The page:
At home with ...architect Paul Testa

Q: Describe your home and its style.A: We currently live in a way past its best, late 1960s semi-detached house in a village just outside Sheffield with lovely valley views. I'm not sure it currently has a style but we're embarking on a complete remodel. This includes a low-energy retrofit project this summer, which will make the building more energy-efficient and less costly to run. Builder Terry Huggett, of Terry Huggett Developments based in Mexborough, will be the contractor as we have worked together on other projects. The work we do to our house will transform the ay it looks and feels. It will be a light-filled modern home with Scandinavian inspired birch plywood surfaces and fitted furniture.

The New Art Gallery Walsall
The New Art Gallery Walsall

Q: What is on your interiors wish list?

A: My friend Nick Grant, a design engineer, and his business partner Colin Chetwood, an artist and metalworker, manufacture the incredibly elegant Lock Lamp task lamps, They are really beautiful and the geek in me loves the simplicity of the adjustment mechanism.

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Q: Which household items could you not live without?

Architect Paul Testa

A: My Bose Bluetooth speaker has reignited my love of music after hardly listening to my music collection for years.

Q: Which architects/designers do you most admire and why?

A: I’m a huge fan of the work of Piers Taylor and his practice Invisible Studio, which is based in a self-built studio in working woodland near Bath. They strike the perfect balance between craft and Design with a capital D, often with beautiful home-grown timber structures. The early work of Ted Cullinan, winner of an RIBA Royal Gold Medal, was also very influential in my early days as an architecture student.

Q: What is your favourite building and why?

Paul's design for his own home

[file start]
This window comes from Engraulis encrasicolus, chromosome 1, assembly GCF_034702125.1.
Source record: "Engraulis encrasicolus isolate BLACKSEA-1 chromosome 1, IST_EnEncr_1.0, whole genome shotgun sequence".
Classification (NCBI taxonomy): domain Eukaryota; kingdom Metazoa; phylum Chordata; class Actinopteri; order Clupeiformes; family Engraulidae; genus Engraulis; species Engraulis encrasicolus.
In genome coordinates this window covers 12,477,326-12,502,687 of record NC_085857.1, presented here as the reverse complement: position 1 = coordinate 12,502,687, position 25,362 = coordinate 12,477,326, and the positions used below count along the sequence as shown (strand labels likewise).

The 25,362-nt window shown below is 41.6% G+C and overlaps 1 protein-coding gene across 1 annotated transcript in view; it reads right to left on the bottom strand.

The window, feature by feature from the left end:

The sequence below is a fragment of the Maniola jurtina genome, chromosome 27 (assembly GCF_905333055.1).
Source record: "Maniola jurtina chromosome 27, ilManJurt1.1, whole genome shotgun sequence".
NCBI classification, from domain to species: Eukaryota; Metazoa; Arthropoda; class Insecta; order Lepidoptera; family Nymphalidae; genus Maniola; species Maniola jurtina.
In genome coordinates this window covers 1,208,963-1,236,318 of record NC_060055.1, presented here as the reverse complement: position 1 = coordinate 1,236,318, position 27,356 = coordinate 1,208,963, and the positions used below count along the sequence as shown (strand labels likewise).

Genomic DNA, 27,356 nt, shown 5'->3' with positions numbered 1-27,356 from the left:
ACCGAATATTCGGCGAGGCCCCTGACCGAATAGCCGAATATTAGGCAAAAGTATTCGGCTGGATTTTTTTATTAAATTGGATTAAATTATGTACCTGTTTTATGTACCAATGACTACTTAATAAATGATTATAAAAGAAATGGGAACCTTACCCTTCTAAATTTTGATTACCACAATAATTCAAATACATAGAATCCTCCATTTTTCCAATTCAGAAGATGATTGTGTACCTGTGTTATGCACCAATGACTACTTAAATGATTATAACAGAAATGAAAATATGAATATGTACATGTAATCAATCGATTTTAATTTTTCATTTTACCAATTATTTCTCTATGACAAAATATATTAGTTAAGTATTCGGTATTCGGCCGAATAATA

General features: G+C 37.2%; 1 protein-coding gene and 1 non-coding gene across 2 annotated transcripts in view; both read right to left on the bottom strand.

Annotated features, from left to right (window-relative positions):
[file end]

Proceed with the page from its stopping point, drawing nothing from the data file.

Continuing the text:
A: I could list a huge number of houses I love but I think I’d have to say the New Art Gallery Walsall by Caruso St John is my fvourite at the moment. The sequence of spaces as you progress up the building is a delight and all the

details are beautifully crafted. It also feels properly civic and offers much to its surroundings and community. (There is a virtual gallery tour produced by Autism West Midlands in partnership with Walsall Counci. You can see it at

Q: Is there anything exciting you at the moment in terms of building design and construction?

A: I’m really pleased that timber is becoming a significantly more mainstream construction material again. We’re getting taller timber structures that are often making steel and concrete redundant. I’m also happy to see that the the German Passivhaus standard is gaining traction in this country. It’s still slow, but it is happening.

The Lock Lamp by Colin Chetwood and Nick Grant,

Q: What and where is your ideal home?

A: A timber built Passivhaus with minimal interiors and Peak District views. I’d also have to have access to Sheffield for its great beer and great coffee.

Q: Who would you most like to invite to dinner and why?

A: Ted Cullinan gets another mention here. I’ve heard him lecture and he has an amazing way with words and with drawing. As he’s one of my early influences, I’d love to talk to him about his inspiration.

Architect Paul Testa

*Paul Testa Architecture is based in Sheffield. The team is renowned for its contemporary approach and is expert at gaining planning for difficult sites, including new, green belt dwellings using NPPF Paragraph 55, and tricky backland plots. It uses Passivhaus methods and is a member of the Passivhaus Trust.

*For more information about Passivhaus, visit the Passivhaus Trust,

Paul's design for his own home
The Lock Lamp by Colin Chetwood and Nick Grant,